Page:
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How to Age Paper (Without Tea or Coffee)

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If you read the Junk Journal FAQ and saw that tea and coffee can be bad for your journals long term,  you might be wondering how to age paper without tea or coffee. This way is relatively simple and gives you the look and feel of tea dyed paper without the acid, and best yet its very easy to adjust the color and blends of the paper as well.

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What you’ll need to get started:

Prepping Your Work Area to Make Aged Paper

I recommend you wear gloves for this. When I don’t wear them and my hands invariably get stained. This comes out after a few washes, but you’d probably be better off by just wearing gloves

To get started you’ll want to grab two pieces of wax paper about twice the size of the paper you plan to dye. Place one in your work space and the other off to the side. The second piece will give us a place to put the paper to let it dry.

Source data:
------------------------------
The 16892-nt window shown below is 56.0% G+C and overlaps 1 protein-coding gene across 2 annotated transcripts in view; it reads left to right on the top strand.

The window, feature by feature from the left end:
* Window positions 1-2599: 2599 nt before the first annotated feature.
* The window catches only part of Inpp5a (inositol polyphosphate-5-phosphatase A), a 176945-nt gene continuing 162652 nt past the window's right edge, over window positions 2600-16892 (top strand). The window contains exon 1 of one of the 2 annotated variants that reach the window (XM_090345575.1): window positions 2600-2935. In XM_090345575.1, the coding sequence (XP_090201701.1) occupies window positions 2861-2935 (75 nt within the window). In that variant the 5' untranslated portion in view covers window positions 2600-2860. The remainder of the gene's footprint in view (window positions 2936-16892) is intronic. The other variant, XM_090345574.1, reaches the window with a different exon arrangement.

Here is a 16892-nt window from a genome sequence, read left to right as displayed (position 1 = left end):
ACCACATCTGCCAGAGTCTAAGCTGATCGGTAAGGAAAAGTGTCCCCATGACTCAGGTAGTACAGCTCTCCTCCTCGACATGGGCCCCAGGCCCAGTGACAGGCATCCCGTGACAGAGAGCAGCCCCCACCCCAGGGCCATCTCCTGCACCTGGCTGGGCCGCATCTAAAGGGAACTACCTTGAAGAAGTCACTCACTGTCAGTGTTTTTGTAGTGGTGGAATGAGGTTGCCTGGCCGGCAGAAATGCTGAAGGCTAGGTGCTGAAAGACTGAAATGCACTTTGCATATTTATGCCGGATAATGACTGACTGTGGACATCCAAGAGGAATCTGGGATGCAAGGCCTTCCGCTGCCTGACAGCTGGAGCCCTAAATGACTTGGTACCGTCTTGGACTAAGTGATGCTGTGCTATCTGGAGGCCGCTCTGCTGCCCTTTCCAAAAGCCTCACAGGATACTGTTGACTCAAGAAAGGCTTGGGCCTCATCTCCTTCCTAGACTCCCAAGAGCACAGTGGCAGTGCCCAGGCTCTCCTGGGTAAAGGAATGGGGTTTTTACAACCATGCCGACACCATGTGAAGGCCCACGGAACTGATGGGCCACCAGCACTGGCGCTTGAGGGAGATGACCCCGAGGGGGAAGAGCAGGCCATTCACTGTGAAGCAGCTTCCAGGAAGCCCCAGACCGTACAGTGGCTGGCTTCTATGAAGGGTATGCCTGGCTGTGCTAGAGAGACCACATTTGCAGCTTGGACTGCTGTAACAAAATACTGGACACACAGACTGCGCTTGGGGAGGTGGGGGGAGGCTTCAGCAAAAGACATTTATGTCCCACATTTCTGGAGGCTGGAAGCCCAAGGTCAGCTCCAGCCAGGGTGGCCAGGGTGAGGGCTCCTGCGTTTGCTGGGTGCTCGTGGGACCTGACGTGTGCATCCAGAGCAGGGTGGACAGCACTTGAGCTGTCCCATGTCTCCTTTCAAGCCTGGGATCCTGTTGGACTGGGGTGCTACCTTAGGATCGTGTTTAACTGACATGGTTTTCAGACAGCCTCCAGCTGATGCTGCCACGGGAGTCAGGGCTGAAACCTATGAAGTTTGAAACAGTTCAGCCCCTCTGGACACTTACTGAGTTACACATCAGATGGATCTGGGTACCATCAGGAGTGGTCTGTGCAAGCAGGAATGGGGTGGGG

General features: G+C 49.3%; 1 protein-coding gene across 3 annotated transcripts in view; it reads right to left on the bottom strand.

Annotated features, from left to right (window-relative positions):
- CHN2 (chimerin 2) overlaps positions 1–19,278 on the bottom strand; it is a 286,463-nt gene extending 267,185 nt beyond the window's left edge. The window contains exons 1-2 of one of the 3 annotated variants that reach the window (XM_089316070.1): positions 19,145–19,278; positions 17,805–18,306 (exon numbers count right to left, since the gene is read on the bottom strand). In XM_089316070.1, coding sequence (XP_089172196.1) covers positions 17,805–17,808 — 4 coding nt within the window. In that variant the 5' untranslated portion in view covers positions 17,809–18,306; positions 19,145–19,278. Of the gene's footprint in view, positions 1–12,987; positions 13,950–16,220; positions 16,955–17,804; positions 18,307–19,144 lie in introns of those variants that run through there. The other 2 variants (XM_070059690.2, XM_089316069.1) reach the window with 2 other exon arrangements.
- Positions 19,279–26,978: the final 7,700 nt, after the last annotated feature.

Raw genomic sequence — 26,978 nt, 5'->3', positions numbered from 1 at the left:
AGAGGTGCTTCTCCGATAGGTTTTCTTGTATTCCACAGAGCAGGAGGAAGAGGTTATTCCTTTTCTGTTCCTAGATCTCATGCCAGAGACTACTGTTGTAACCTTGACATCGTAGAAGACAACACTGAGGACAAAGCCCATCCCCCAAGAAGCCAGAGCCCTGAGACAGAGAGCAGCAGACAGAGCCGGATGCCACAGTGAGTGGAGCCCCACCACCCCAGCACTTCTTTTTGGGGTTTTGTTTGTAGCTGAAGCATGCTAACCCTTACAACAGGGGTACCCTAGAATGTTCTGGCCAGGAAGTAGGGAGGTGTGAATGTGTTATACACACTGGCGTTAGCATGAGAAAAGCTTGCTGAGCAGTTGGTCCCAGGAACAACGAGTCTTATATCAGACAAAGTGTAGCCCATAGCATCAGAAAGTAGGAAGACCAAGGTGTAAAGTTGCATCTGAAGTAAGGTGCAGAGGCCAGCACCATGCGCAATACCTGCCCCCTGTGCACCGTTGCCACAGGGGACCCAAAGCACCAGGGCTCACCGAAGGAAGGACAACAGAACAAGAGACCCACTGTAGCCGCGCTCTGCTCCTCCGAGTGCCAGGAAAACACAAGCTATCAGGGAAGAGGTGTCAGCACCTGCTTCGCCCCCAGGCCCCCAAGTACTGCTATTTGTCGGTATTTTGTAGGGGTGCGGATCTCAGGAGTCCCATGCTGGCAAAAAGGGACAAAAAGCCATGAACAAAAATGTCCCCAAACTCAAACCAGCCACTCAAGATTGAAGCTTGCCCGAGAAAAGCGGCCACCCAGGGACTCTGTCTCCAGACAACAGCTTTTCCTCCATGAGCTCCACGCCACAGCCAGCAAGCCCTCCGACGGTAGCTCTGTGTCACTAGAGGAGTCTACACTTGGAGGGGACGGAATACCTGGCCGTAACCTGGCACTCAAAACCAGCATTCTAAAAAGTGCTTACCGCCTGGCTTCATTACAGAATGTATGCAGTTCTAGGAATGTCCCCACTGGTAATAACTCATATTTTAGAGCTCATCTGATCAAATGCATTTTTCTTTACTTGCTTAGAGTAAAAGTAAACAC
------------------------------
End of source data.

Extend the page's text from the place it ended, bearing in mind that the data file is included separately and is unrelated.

Then make sure you have your paper close by. I always recommend using a higher quality paper in your journals, but even computer paper will work for this method.

Finally, you’ll want your distress spray stains. For making papers look aged you’ll want to get the set of stains that contains antique linen, vintage photo and walnut stain.  Later we’ll talk about bringing other colors into the mix, but you’ll want to start with those.

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How to Age Paper Without Tea or Coffee

To start, spray the surface of the wax paper with vintage photo and antique linen. The ratio is up to you. If you want a lighter color, use more antique linen, and if you want it darker use vintage photo. Note that the sprays are a bit darker than their stamp ink counterparts.

The dyes will bead up on the wax paper and that’s okay. That’s what we want to happen.